Devenish’s vibraphone bears most of the weight of the music (one can by now use that word with confidence) which follows: small bells (antique cymbals?) and vibes as gamelan sounds against a rattling Reichian backcloth release both rainfall and a sinewave drone in

The Cascades; the sinewaves become more prominent (as does the glockenspiel) in Alluvial Fans and Meanders; the waves crescendo toward a ravishingly clear tone at 3:00. Chimes and various resonances tumble within and without the two linked sections entitled Spiritual Water in the Mouth of the River. In the first of these the gentle tollings seem to be randomly juxtaposed, but they float arrhythmically above an immersive continuo of what sound like bowed glasses. The second part’s crackles and oscillations are weirdly disorienting, trippy and psychedelic.

After a tiny interlude of various bell like motifs the eighth part, Crystalline Water in the Mouth of the River is essentially an exquisitely controlled vibraphone cadenza which resolves in limpid gamelan repetitions. The mood and tone of the work then seems to shift decisively during the most extended movement, Death in the Mouth of the River. Devenish’s increasingly flailing vibraphone now seems to be consumed by a tide of threatening metallics which gradually dissipate into ondes-like textures. Humanisation is suggested by something that resembles a distant (albeit synthetic) choir atop an ominously clangourous undertow. Hyperbass rumblings (which sound terrific through the speakers) seem to be pre-empting some kind of cataclysmic event – they contract and withdraw briefly before a piercing electronic ‘cry’ at 5:58 triggers their return; they regroup and build to an overwhelming roar which swiftly subsides. Yet the climax of the entire work only arrives in the penultimate section, The Place of the Eagle. The drama, colour and sheer grandeur of this movement defy description. Suffice to say the visceral power accumulated and released by Devenish and James is both appealing and completely immersive. All that remains is the final resolution; the title Engulfment-Emancipation represents an apt characterisation of these sounds of scattered estuarine debris – what seem like thousands of shells being tossed about hopelessly by enormous waves accompanied by an implacable electroacoustic halo. Is this debris being displaced? Or liberated?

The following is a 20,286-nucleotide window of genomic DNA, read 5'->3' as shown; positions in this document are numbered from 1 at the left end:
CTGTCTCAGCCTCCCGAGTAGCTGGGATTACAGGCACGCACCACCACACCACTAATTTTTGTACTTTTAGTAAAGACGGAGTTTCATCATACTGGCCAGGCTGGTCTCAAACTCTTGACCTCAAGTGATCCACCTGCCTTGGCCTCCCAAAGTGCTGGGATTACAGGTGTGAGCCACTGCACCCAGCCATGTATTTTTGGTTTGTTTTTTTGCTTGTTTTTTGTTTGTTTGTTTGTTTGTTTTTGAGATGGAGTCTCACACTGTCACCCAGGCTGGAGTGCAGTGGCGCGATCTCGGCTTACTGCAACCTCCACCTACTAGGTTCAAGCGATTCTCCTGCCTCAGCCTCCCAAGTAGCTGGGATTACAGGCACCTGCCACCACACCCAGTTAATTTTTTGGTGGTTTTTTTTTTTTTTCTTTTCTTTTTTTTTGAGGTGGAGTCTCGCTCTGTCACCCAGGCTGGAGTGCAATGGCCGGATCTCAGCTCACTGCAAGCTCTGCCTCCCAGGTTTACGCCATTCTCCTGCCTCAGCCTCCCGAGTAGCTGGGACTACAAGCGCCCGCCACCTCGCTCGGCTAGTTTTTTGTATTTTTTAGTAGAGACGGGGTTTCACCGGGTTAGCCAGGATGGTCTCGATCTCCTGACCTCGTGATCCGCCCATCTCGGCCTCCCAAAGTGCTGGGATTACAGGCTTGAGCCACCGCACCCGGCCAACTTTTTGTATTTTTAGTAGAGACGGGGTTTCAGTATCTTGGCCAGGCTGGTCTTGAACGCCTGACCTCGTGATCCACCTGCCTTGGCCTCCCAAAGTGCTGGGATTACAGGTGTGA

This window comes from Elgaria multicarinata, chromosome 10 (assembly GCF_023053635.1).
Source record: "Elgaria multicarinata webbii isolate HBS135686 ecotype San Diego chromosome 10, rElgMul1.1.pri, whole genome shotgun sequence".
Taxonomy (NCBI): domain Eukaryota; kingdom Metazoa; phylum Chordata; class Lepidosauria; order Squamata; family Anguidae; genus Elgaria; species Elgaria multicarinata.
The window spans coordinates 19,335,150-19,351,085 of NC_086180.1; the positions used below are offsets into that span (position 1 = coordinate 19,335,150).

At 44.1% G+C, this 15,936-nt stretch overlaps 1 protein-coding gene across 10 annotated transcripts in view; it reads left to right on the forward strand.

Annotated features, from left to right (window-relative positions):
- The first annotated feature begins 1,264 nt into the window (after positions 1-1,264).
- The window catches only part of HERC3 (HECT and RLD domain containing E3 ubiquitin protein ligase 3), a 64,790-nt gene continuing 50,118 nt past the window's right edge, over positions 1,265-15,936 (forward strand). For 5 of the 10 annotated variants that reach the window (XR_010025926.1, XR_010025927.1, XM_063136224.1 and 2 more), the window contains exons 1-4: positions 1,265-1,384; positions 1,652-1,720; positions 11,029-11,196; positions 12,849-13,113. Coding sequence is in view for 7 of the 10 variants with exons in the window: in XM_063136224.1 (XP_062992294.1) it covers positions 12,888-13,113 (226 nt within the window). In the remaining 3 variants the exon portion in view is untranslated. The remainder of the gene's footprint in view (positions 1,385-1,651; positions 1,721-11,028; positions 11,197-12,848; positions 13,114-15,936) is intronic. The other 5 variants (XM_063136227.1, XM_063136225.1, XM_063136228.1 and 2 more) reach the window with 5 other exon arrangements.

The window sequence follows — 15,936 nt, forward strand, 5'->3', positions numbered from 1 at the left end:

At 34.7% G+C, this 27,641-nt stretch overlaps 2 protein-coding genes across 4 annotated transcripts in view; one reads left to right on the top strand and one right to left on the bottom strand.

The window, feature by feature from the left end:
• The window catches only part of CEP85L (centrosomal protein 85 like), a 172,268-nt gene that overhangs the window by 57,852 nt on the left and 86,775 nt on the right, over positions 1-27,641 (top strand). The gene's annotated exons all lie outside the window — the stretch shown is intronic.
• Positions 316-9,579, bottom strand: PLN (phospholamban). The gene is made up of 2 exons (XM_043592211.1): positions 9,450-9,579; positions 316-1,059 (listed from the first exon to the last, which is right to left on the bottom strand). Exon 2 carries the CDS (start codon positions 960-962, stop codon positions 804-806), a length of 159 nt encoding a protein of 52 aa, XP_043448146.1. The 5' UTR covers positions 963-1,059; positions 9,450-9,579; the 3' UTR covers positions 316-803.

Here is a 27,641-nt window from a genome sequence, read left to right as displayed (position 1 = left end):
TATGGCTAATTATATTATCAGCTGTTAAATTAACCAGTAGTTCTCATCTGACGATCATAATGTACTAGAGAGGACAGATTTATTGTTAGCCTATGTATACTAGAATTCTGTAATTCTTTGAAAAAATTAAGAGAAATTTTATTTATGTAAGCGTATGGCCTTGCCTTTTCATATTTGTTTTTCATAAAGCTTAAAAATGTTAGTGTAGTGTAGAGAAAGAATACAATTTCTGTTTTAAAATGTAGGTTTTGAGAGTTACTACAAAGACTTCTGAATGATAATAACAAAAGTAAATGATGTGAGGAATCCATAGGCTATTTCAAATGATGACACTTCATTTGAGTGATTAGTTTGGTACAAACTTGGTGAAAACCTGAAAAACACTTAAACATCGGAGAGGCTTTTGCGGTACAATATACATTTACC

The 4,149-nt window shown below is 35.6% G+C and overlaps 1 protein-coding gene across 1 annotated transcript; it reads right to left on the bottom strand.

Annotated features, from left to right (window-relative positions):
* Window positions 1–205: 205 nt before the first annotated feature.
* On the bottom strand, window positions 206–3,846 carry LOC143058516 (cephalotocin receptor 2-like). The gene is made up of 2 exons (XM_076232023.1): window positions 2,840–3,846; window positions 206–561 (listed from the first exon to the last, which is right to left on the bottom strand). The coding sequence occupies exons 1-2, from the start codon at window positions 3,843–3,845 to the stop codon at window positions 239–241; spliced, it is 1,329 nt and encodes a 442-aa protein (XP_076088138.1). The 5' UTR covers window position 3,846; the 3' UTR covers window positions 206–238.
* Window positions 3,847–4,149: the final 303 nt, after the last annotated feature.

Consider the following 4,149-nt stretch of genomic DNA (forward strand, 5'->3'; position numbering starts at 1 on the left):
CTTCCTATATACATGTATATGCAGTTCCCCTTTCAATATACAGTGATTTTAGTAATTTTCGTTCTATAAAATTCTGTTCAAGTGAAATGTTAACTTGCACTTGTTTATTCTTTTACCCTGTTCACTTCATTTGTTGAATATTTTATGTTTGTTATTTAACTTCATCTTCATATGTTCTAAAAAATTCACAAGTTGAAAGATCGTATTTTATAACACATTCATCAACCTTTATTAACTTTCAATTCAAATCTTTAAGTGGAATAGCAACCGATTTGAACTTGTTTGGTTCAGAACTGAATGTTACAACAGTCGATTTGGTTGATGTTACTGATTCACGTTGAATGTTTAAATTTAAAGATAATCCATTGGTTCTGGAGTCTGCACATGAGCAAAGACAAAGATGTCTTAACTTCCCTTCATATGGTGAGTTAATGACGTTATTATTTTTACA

Alluvial Gold proves to be a 50 minute event which not only bears repetition but gains in stature from it. The brilliance of its execution is frequently jaw-dropping but its pacing and design impress even more. Stephanie Reisch (from the Australian organisation ArtsHub) has provided an elegant and succinct precis of the work which is reproduced on the back of the booklet; I hope she doesn’t mind me quoting it in full:

Alluvial Gold is a challenging and sonically complex exploration into an alternate underwater existence. It prompts us to step back and consider how our own reality and actions frequently intersect and affect countless other worlds in the process.”

If my attempts to convey what Alluvial Gold actually sounds like are ultimately clumsy and approximate, Ms Reisch at least has been able to condense the purpose of Louise Devenish’s and Stuart James’ bold vision into a pair of brief sentences. Her comments seal an exciting and eminently recommendable disc.

Richard Hanlon